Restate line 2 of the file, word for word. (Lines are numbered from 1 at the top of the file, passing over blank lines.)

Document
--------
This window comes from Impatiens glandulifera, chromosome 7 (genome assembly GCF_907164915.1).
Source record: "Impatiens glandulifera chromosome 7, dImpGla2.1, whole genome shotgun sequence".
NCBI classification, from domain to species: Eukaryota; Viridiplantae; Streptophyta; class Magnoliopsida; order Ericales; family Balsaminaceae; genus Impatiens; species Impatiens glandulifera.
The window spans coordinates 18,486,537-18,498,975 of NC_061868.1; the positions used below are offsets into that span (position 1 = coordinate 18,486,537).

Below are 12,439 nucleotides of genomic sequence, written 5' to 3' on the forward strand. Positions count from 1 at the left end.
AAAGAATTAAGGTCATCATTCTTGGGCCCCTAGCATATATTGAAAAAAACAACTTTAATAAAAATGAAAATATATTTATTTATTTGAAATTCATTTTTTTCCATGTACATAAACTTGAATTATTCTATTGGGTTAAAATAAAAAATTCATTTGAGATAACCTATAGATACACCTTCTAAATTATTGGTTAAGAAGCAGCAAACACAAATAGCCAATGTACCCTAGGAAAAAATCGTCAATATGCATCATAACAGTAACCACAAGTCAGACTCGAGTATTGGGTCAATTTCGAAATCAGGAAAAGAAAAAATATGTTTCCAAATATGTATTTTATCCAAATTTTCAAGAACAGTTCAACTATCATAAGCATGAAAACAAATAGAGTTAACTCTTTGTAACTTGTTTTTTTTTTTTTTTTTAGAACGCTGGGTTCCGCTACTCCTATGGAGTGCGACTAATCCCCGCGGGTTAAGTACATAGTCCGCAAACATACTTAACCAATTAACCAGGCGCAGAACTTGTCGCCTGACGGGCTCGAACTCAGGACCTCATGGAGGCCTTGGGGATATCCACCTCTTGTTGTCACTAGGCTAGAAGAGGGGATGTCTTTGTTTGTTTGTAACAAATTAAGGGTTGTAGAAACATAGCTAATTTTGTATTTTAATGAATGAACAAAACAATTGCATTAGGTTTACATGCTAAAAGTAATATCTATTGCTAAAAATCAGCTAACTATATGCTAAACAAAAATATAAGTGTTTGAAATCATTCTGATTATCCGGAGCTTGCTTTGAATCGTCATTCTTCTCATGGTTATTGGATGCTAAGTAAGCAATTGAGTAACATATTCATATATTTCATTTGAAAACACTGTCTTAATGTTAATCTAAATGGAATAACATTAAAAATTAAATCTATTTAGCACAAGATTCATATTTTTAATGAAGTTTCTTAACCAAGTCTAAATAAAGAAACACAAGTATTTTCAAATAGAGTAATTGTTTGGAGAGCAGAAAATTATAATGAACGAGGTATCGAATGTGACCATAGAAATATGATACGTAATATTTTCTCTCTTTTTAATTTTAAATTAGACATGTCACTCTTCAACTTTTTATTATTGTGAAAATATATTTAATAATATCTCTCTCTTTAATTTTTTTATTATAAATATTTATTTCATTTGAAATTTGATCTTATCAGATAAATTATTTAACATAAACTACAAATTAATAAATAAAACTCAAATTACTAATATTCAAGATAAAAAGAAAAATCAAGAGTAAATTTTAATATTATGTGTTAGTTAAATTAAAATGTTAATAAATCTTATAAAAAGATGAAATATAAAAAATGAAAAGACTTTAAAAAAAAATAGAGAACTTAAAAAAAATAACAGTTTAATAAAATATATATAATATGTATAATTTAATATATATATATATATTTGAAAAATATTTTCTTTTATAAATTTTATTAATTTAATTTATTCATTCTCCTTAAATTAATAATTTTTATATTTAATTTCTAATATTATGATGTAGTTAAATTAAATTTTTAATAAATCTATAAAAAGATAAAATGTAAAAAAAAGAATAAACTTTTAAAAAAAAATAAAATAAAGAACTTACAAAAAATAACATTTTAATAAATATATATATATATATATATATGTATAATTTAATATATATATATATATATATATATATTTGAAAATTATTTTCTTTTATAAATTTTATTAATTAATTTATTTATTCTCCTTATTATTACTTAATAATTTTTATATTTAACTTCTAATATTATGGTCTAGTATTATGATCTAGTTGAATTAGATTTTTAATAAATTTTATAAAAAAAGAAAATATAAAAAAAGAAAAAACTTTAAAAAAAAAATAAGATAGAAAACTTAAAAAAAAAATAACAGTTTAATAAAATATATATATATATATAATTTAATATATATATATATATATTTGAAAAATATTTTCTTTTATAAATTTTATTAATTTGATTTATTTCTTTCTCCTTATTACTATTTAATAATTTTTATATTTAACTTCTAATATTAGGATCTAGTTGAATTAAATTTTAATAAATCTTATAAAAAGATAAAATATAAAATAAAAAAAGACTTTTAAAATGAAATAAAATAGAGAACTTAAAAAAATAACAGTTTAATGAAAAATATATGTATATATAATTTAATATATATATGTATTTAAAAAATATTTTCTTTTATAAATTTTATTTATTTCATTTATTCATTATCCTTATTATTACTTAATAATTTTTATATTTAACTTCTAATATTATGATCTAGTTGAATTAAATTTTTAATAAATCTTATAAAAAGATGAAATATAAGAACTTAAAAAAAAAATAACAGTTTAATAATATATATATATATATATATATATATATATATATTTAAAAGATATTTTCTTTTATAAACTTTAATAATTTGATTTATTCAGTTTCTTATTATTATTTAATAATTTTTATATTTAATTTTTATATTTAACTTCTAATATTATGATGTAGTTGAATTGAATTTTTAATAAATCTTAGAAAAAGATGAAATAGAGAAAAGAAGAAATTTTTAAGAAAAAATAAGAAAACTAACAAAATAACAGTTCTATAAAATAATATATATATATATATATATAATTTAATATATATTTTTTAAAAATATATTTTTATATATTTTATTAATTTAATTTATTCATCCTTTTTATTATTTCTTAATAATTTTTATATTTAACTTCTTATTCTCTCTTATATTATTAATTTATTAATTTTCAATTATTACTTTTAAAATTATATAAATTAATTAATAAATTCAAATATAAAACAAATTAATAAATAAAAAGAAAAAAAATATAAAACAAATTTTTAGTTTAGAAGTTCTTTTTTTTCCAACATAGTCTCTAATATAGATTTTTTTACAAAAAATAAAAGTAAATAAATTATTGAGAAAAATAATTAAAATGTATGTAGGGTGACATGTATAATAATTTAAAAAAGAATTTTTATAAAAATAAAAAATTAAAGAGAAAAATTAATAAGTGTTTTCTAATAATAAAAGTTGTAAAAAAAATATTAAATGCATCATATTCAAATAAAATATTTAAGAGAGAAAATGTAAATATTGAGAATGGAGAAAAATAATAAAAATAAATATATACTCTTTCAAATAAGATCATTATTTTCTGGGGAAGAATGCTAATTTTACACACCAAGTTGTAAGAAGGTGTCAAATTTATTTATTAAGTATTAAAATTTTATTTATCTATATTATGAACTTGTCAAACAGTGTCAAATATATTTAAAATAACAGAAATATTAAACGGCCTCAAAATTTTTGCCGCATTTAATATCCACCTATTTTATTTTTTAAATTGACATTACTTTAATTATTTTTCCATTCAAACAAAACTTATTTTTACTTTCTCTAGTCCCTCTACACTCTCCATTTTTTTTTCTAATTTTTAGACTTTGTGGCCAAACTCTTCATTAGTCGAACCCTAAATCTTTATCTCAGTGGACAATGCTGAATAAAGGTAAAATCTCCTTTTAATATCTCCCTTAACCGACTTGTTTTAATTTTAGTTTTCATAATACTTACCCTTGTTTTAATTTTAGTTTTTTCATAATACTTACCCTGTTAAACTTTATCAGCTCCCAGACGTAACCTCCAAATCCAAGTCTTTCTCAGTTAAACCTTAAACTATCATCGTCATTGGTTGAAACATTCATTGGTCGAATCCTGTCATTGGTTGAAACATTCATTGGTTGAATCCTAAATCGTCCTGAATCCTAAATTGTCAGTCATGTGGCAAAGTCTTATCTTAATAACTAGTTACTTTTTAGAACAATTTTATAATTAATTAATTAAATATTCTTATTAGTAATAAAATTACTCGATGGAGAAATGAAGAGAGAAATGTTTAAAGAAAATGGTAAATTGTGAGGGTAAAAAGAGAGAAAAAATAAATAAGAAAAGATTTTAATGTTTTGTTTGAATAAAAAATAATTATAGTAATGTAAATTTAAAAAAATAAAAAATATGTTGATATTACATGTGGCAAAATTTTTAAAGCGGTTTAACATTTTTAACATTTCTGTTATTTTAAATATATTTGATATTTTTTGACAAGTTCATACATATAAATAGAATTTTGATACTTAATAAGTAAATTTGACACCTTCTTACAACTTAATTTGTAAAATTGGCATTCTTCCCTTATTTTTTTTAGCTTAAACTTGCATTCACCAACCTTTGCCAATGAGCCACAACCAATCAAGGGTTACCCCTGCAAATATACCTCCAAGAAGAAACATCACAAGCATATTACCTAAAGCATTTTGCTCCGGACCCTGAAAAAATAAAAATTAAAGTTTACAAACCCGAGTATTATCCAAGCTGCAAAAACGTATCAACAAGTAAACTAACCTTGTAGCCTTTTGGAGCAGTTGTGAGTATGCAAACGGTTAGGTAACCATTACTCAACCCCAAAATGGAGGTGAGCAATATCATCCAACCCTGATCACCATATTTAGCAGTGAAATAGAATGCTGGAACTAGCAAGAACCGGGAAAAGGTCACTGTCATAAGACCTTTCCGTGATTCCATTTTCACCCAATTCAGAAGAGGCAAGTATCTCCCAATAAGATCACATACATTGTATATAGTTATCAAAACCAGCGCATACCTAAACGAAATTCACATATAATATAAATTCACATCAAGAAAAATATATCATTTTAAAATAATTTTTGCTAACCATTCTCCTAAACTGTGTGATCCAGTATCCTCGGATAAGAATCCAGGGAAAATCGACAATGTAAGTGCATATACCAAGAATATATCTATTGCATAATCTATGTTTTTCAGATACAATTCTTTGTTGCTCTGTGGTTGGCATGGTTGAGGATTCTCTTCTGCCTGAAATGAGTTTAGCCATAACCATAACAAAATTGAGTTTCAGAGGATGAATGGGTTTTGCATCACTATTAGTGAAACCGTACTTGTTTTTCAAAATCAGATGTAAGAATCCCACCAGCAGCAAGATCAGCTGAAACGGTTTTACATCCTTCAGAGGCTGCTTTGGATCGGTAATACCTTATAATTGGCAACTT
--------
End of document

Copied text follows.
Source record: "Impatiens glandulifera chromosome 7, dImpGla2.1, whole genome shotgun sequence".